September 1, 2006
The phone, the thief, his wife and a Chihuahua?
By Sara Ledwith
LONDON (Reuters) - If you took the photo of a Chihuahua at
www.flickr.com/photos/benvoluto/216323527/, you have caused a
Web designer Ben Clemens on an Amtrak commuter train in
California in mid-August, he says.
Days later, thanks to software installed in the phone for
Clemens' use, the Chihuahua picture and other snaps of a woman
and children were automatically posted to Clemens' photo Web
site for the world to see.
"Even the thief doesn't have any privacy, right?" said
Clemens by telephone from his home in Berkeley, California.
His account of the incident, posted on the weblog he keeps
up for friends and family, came to the attention of thousands
of people and in late August ranked as one of the most popular
Offbeat News items this year on "social content" Web site
While some Web "vigilantes" set out to expose wrongdoers --
or other users notoriously circulate sensational fake stories
to gain exposure for new products -- Clemens says his discovery
of the software's potential to bust this criminal was an
accident and the subsequent attention unwanted.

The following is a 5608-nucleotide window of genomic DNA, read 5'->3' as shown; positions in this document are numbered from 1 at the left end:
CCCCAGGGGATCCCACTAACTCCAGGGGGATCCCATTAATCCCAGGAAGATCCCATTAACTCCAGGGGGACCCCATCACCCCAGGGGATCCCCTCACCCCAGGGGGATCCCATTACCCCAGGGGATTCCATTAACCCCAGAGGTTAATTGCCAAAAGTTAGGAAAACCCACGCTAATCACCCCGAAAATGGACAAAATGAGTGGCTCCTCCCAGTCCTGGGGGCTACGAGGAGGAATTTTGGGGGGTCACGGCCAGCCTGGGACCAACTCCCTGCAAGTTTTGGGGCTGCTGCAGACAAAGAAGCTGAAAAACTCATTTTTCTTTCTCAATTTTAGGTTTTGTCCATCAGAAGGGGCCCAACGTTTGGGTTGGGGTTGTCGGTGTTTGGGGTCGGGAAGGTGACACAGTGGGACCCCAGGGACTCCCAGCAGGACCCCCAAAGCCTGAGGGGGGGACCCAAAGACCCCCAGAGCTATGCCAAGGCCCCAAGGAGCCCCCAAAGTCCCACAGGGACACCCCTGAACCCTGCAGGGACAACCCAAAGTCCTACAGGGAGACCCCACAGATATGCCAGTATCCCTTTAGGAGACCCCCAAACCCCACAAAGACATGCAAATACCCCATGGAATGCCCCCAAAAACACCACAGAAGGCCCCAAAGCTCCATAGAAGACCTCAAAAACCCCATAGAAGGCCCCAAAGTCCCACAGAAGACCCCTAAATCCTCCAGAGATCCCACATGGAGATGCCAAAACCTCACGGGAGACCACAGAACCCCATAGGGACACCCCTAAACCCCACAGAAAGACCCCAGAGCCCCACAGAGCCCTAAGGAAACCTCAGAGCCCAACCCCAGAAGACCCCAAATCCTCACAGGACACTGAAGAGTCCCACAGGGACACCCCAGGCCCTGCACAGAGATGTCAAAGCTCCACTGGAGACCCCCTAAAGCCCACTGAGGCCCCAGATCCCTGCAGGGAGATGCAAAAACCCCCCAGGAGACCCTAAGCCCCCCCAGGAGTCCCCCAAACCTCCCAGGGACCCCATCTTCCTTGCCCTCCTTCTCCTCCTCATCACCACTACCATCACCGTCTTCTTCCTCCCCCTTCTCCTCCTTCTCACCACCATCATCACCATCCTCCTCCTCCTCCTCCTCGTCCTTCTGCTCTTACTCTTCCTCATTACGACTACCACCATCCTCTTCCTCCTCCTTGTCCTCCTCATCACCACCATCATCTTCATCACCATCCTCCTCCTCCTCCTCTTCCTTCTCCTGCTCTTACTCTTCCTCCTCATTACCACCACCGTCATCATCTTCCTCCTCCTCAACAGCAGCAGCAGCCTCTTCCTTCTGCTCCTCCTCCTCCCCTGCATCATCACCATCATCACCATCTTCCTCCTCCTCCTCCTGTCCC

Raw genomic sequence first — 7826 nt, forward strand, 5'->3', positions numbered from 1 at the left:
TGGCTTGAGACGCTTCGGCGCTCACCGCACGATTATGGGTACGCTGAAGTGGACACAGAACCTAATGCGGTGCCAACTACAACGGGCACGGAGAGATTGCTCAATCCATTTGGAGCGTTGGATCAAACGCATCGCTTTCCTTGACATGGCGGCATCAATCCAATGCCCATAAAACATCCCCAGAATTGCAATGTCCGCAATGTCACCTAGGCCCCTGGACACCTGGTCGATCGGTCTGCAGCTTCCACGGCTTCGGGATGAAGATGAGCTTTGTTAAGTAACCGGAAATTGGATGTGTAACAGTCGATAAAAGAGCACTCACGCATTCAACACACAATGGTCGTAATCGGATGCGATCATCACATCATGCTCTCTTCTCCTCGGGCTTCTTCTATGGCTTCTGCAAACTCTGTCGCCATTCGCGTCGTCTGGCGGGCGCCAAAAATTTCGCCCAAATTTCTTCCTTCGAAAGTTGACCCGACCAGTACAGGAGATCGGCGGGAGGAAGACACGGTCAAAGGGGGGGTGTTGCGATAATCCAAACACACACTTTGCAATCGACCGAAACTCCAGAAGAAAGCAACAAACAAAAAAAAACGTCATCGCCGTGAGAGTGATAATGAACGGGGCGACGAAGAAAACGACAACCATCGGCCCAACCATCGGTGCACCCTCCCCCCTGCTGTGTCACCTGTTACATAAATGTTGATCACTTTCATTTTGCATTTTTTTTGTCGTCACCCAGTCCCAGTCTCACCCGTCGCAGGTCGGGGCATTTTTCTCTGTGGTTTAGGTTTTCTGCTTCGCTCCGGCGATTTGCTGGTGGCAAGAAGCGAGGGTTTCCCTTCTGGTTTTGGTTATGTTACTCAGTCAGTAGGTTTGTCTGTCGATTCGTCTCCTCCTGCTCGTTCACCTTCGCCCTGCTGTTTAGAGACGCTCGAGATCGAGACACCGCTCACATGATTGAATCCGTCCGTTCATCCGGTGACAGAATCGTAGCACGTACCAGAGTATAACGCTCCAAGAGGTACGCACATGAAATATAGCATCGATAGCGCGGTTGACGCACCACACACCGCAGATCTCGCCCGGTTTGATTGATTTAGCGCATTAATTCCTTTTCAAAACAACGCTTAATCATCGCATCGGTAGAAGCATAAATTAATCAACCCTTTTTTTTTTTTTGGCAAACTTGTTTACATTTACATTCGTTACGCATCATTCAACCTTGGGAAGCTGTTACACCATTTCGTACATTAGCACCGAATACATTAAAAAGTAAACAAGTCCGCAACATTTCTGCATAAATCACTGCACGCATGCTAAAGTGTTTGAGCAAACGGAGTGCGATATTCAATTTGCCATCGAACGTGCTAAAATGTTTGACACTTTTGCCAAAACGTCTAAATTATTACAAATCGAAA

In "Pictures of the family of the person who stole my cell
phone posted to my flickr account," at
www.practicalist.com/archives/000183.html, the Yahoo Inc.
employee tells how the software he installed on his phone was
set to automatically upload pictures to www.flickr.com, a site
where people post photos for friends, family, or the world to
The thief -- or whoever bought the phone from the thief --
appears not to have known the software keeps running even with
a different user or SIM-card. So their shots were viewed
thousands of times by people on the Web.
Despite assertions from the independent makers of the
software that the tale is not a promotional stunt on their
part, some Web users -- who may have fallen for so-called
"guerrilla marketing" tactics in the past -- rounded on
Clemens, accusing him of making the story up.
"This is totally a viral marketing campaign ... It's a nice
implementation, with just enough flaws to be found out fairly
quickly, but believable enough," says a relatively polite
contributor to one of many strings of comment to the story.
"I've entered into some surreal world," Clemens told
"People assume I'm doing it for self-promotion, marketing,
a hoax or something like that. I'm talking to you because I
want it to be known that it's not a hoax. I'm just too
ordinary. I'm just too unclever for that."
He says the experience has been a lesson in the way the
modern Web works: "(On the Web today), you can no longer have a
separate -- private and public -- world. It makes you realize
you have to be even more honest and careful."
He has now disabled the software and says he is not seeking
justice, revenge, or even his mobile phone. He would quite like
his life back.